The Addams Family (Photo: United Artists)
THE ADDAMS FAMILY
** (out of four)
DIRECTED BY Conrad Vernon & Greg Tiernan
STARS Oscar Isaac, Charlize Theron
Here’s the thing about the Addams family, whether seen in print (Charles Addams’ original cartoons for The New Yorker), on television (the 1960s sitcom), or on film (the early-‘90s features starring Anjelica Huston and Raul Julia). They’re creepy, kooky, mysterious, spooky, and all together ooky. They’re not bland, toothless, cuddly or conformist. Yet as reimagined for the new animated effort The Addams Family, they’re about as edgy as Strawberry Shortcake or The Care Bears.
The reason, obviously, is that United Artists wants to snag as many box office dollars as possible, and that’s not gonna happen with a movie that might unsettle the small fry and encourage parents to march to the studio gates with pitchforks in hand. So a property that has always provided most of its pleasures to adults has been recalibrated to appeal to the youngest of audience members. From a business standpoint, it makes sense to cast as wide a net as possible (then again, should we now expect animated PG piffle based on Saw or Hostel?). But those seeking that Addams eccentricity are likely to be disappointed.
Aping any superhero flick, this begins as an origin story, relating how Gomez (voiced by Oscar Isaac) and Morticia (Charlize Theron) are married just before being chased off by pitchfork-wielding villagers. They decide to relocate to New Jersey, along the way picking up a faithful manservant in Lurch (co-director Conrad Vernon). They eventually have two children, Wednesday (Chloë Grace Moretz) and Pugsley (Finn Wolfhard), and are joined by Gomez’s brother, Uncle Fester (Nick Kroll). All is fine in their dilapidated mansion on the hill until Margaux Needler (Allison Janney), the host of a home makeover TV show, decides that their house is an eyesore and must be removed.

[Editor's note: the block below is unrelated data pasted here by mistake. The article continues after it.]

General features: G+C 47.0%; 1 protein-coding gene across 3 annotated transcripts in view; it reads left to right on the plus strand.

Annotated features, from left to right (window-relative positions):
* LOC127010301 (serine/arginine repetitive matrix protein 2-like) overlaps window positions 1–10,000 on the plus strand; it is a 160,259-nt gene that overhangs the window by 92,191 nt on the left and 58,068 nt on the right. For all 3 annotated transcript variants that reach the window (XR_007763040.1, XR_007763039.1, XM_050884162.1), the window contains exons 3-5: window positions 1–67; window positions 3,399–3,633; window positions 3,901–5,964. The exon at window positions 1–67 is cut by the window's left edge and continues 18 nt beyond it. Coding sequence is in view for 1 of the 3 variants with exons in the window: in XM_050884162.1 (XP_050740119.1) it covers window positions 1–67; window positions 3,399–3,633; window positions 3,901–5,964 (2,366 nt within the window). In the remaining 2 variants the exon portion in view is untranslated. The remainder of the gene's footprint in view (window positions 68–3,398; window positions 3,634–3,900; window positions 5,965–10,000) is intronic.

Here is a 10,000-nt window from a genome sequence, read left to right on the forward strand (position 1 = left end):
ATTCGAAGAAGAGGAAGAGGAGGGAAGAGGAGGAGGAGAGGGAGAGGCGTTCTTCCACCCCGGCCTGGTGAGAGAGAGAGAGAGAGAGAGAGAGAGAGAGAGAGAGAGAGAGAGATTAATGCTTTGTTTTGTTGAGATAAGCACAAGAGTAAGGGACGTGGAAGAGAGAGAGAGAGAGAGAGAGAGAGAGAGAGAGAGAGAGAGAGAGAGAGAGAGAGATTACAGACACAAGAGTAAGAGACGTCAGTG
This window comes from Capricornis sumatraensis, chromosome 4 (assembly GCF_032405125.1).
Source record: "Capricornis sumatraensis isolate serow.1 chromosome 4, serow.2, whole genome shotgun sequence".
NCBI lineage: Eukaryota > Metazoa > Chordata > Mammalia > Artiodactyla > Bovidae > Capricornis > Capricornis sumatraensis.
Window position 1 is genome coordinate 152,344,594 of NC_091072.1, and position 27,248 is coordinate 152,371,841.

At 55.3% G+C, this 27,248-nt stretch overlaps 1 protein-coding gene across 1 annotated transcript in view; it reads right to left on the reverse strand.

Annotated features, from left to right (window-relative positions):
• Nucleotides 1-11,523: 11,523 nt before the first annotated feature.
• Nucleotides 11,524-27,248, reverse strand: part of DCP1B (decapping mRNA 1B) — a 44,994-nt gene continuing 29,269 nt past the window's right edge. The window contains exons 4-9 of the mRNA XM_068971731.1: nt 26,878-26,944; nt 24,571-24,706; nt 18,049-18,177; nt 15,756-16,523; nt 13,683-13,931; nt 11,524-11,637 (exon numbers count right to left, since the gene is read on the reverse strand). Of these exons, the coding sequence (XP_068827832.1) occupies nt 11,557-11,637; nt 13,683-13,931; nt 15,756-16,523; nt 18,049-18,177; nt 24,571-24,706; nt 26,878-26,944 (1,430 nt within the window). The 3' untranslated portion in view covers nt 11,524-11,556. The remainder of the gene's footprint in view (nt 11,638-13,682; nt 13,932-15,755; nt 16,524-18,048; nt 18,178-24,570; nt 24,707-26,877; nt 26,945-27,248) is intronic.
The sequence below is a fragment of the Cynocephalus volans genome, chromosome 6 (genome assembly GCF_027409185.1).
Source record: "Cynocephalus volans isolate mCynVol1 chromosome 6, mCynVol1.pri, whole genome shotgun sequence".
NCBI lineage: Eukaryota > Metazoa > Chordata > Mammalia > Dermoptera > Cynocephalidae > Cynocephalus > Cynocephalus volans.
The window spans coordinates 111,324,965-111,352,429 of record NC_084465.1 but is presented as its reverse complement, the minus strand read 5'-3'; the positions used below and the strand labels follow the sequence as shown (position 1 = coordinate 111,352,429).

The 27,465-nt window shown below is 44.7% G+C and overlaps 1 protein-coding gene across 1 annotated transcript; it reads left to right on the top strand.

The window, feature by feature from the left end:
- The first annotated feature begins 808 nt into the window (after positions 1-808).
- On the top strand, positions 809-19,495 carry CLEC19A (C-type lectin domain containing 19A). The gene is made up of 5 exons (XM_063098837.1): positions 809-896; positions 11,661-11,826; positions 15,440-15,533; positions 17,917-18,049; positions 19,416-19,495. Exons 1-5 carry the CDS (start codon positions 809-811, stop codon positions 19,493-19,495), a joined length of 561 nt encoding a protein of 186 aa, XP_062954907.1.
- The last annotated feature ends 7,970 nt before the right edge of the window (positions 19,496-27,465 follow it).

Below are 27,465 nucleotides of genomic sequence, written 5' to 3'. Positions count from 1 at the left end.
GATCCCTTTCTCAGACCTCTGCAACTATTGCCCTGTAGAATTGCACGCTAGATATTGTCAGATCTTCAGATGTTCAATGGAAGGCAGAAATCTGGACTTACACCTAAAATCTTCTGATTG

There are a few clever gags scattered throughout the movie (such as the pale Morticia finding her face full of color after being startled and requiring a vampire bat to drain her of blood to return her ashen complexion), but these prove to be the exception rather than the rule. Instead, the picture follows the strict Family Film 101 guidebook by insisting that the usual life lessons are handed out with the clockwork precision of grown-ups filling kids’ Halloween baskets with candy.
The fiery passion between Morticia and Gomez has been neutered, with Isaac and Theron falling in line by offering flat line readings. The MVP — in this case standing for Most Vivacious Performer — is easily Kroll, who seems to be channeling the series’ Jackie Coogan as he brings Uncle Fester to loopy life.
The messages of “Be yourself” and “Accept all others” — valuable in other kid flicks — are out of place here. In 1993’s Addams Family Values, Wednesday and Pugsley are sent to a summer camp full of obnoxious Stepford kids. The movie ends memorably with Wednesday and the other outsiders burning down the camp and sending the entitled brats scattering. Were that scenario in this movie, it would end in forgiveness and a big group hug. That’s wonderful in real life, but that’s all together icky in an Addams family outing.